Lucky Daye Illustrates His Artistic Chops With Debut Album, ‘Painted’

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Photo: Madeleine Dalla

R&B is a variety of music celebrated for its infectious grooves and profound emotional depth; hence the unabridged version of the genre’s name, Rhythm and Blues. If these are the two signature characteristics of the storied style, Lucky Daye has not only earned a spot among his contemporaries, but also identified himself as a trailblazer in the world of R&B with his debut LP, Painted.

The leading track on Painted, “Roll Some Mo,” was previously released as a single on his 2018 I EP to immediate success, quickly scoring slots on popular R&B playlists across streaming platforms. The song presents a silky matrix of labyrinthine bass elevated by a lush, orchestral string section that conjures memories of old Marvin Gaye records. Daye’s earnest tenor guides the listener through the maze of sound, and without interruption, one track seamlessly shapeshifts into the next.

Despite the fluidity of Daye’s arrangements and the way the tracks on Painted effortlessly blend into one another, the singer expertly curates a diverse range of moods throughout the album. Tracks like “Extra” feature erratically shifting jazz chords and crunchy background vocals that would sound perfectly at home on a Thundercat record, while songs like “Misunderstood” present a delicate, deeply self-reflective vocal lead set over a somber piano that’s reminiscent of Frank Ocean. And then there are tracks like “Call,” a bossa nova-R&B mutation that is entirely undefinable and wholly unique to Daye.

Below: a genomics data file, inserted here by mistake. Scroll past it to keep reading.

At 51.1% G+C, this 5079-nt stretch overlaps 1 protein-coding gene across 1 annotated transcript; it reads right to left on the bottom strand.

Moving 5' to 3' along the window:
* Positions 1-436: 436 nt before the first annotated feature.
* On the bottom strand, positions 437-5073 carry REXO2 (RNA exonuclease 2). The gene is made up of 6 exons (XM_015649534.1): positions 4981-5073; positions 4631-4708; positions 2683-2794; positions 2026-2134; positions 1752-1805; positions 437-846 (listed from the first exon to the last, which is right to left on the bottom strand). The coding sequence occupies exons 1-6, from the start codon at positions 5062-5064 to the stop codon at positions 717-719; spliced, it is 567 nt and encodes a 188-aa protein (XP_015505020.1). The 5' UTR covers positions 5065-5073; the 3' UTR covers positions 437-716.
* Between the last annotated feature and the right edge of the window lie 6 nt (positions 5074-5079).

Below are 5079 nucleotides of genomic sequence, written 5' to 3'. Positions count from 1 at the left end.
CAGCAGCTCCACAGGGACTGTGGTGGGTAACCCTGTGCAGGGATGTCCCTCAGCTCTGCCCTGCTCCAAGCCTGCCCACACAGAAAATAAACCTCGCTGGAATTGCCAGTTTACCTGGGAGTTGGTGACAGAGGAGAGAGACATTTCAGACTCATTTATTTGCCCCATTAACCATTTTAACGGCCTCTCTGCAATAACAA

With Daye’s expert blend of classic R&B tropes and innovative stylistic upheaval, you’d expect that he’s been writing music since he could walk – but this is a far cry from reality. In actuality, the artist was born into a religious cult in New Orleans and was prohibited from listening to secular music for many of his formative years, resorting to singing Bible verses and Dr. Seuss poems in order to teach himself melodies. Though Daye eventually escaped the cult with his mother and began building an independent life, his home was soon washed away by Hurricane Katrina, and the family was forced to relocate. 

Despite all this, the singer has managed to cultivate his craft – yet, maybe it’s exactly these experiences that make Daye’s music so captivating. In sourcing music as a way to deal with personal hardship, a practice that is deeply rooted in the history of R&B, the singer is able to express in sound experiences and emotions that cannot adequately be put into words.

Sit back, relax, and get lost in Painted below:

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